I’ve Hit a Boulder, What do I do?
When I was building, the rock the size of a Volkswagon was generally parked in the last hole being dug on any given project.
After digging all of the other holes – moving the building to avoid the rock just never felt like a viable option. I hated digging holes to begin with as they always entail dealing with the unknown, what is lurking beneath the ground’s surface. The Captain of the Titanic had some of these same feelings about icebergs, you never know what is below the surface until you hit it.
Reader Greg in Staunton writes:
“I’m building a 24 x 32 pole barn. Successfully dug all post holes but one down 4 feet. Hit limestone boulder on a corner hole about 1 foot down. How can I secure this post so it doesn’t become a weak link in an otherwise solid construction. The rock is not level (about 30 degree slant toward the outside of the building wall. I’d appreciate your input.”
I used to use a steel stake used for anchoring concrete forms and a sledge hammer to investigate prior to digging. Once the building hole locations were laid out, said stake could be driven in at each hole location to determine if there were challenges ahead which could not be seen at the surface. At least by doing the stake test, we could determine with some degree of accuracy where rocks might lay, and if we thought we were going to have one, negotiate with the new building owner about shifting the building location to avoid the rock.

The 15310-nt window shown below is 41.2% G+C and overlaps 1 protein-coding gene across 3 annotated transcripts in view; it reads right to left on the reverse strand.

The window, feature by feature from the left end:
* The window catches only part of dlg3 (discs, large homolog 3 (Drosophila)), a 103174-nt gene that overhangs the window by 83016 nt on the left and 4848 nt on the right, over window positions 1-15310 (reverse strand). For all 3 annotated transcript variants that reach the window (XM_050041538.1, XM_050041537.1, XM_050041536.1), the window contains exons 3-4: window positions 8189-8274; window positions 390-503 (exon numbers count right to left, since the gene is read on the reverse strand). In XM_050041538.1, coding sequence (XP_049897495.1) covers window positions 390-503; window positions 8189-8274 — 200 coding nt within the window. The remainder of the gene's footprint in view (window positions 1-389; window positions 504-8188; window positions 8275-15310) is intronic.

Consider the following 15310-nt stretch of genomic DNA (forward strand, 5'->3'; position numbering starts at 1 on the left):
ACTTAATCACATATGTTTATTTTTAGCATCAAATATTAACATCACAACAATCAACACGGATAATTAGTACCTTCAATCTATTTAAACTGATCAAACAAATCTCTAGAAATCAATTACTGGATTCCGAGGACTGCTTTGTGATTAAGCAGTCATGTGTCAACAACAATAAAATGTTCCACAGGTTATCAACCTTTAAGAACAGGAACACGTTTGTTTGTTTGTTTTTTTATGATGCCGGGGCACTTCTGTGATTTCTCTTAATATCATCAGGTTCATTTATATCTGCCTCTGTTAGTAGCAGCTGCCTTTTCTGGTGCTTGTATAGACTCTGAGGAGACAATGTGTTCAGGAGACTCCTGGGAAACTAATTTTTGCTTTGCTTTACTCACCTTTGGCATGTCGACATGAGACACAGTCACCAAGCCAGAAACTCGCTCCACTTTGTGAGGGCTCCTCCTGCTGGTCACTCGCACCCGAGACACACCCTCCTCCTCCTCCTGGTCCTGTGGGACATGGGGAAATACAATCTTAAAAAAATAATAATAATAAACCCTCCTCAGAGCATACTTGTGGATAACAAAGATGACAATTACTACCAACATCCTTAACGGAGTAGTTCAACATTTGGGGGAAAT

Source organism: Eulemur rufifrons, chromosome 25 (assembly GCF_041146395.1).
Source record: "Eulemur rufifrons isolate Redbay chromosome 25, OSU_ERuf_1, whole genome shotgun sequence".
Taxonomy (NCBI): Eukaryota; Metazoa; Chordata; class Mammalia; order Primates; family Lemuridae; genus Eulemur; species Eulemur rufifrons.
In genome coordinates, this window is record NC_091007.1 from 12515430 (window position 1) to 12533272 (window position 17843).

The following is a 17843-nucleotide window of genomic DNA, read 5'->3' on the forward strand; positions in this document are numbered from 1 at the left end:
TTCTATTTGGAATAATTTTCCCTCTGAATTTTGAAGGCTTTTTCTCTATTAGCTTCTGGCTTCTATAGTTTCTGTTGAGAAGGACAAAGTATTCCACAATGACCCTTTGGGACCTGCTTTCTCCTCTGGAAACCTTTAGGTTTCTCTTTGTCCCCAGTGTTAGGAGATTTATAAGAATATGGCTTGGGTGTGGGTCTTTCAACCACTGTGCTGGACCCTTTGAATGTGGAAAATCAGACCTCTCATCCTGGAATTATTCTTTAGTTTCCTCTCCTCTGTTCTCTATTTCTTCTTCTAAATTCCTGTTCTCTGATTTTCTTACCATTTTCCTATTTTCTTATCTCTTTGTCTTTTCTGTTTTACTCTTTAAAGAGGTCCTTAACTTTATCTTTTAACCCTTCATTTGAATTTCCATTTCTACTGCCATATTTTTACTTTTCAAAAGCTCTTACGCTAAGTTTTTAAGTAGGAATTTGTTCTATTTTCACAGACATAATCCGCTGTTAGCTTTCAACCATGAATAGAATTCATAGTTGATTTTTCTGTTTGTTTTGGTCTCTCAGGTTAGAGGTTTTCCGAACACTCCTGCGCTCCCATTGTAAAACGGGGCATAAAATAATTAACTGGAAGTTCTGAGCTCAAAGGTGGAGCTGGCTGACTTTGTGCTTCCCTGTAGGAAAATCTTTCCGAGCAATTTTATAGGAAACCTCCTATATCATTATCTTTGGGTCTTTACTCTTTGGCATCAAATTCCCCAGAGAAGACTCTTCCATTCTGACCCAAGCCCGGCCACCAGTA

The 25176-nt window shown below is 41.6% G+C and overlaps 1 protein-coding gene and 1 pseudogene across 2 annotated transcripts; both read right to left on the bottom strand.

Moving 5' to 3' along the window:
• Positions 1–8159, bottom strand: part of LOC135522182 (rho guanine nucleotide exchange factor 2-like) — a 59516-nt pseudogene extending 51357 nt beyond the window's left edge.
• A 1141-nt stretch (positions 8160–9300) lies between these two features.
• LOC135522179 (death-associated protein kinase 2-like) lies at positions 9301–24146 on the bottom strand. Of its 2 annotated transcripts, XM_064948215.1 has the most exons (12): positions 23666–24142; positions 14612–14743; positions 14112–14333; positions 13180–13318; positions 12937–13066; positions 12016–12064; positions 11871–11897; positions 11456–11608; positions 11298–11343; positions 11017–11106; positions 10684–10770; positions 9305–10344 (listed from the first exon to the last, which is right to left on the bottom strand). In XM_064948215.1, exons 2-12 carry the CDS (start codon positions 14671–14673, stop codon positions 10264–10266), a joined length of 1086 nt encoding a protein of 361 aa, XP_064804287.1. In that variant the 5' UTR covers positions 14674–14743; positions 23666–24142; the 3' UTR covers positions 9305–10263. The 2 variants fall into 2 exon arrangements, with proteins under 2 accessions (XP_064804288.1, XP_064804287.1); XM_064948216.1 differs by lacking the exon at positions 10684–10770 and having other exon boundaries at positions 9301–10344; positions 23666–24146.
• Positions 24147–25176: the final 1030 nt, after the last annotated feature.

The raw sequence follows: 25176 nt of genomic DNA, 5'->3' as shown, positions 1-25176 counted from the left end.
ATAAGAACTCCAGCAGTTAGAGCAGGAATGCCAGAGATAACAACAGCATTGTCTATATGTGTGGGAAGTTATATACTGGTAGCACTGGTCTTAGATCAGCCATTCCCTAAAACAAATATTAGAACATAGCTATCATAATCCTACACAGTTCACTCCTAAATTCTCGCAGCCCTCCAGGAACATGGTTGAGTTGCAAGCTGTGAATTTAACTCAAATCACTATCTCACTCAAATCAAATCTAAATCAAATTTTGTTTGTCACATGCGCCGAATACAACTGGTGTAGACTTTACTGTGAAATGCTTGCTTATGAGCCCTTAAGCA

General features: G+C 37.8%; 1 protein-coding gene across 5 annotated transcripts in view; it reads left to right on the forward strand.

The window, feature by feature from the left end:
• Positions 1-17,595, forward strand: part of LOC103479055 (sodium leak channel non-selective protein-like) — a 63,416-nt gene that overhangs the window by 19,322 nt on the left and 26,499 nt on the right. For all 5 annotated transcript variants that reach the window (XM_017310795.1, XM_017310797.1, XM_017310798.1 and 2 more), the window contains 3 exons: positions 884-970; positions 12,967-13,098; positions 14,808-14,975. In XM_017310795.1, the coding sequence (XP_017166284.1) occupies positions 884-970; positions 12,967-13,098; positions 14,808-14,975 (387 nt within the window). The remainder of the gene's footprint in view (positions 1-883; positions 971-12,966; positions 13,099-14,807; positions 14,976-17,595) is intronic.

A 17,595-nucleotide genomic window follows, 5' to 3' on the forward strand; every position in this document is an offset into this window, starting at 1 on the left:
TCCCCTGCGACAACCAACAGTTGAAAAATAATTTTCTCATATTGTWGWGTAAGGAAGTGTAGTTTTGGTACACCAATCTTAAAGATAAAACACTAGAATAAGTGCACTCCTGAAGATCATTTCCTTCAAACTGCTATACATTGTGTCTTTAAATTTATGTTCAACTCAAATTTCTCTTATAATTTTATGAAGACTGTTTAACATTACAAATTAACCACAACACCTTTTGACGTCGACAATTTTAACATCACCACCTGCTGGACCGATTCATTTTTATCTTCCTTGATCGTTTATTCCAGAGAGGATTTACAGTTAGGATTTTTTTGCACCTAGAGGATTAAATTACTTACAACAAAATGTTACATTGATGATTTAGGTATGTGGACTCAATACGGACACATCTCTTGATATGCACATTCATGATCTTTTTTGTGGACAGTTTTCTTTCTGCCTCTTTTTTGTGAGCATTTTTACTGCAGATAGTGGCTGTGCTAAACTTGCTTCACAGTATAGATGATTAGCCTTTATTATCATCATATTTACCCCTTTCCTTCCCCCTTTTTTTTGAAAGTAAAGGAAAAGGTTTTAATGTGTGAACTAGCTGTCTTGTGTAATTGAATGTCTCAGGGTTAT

My first choice for a solution would be to dig the rock out. Even if it leaves a crater numerous feet across, a sonotube can be placed at the column location, properly backfilled around and the post can be placed in the tube. The excavation is probably going to involve some heavier equipment, like a backhoe.
Behind door number two – rent a jackhammer. Unless you have hit solid granite, most rocks can be broken apart by use of either a jackhammer or a hammer attachment mounted to either a skid loader or a backhoe. The jackhammer is going to be far more physical, but less of an investment.
The last option is to consult with the engineer who designed your building to provide an engineered fix to the problem. At only a foot below the surface, this one could be tough. In some cases I have seen engineers have rebar pins epoxied into the top of the rock and the column placed upon the pin. The balance of the hole can then be backfilled with concrete to prevent uplift or overturning.
This last option is not one to undertake on your own without the involvement of an engineer, as you don’t want this to become the weak link which results in the failure of your beautiful brand new building.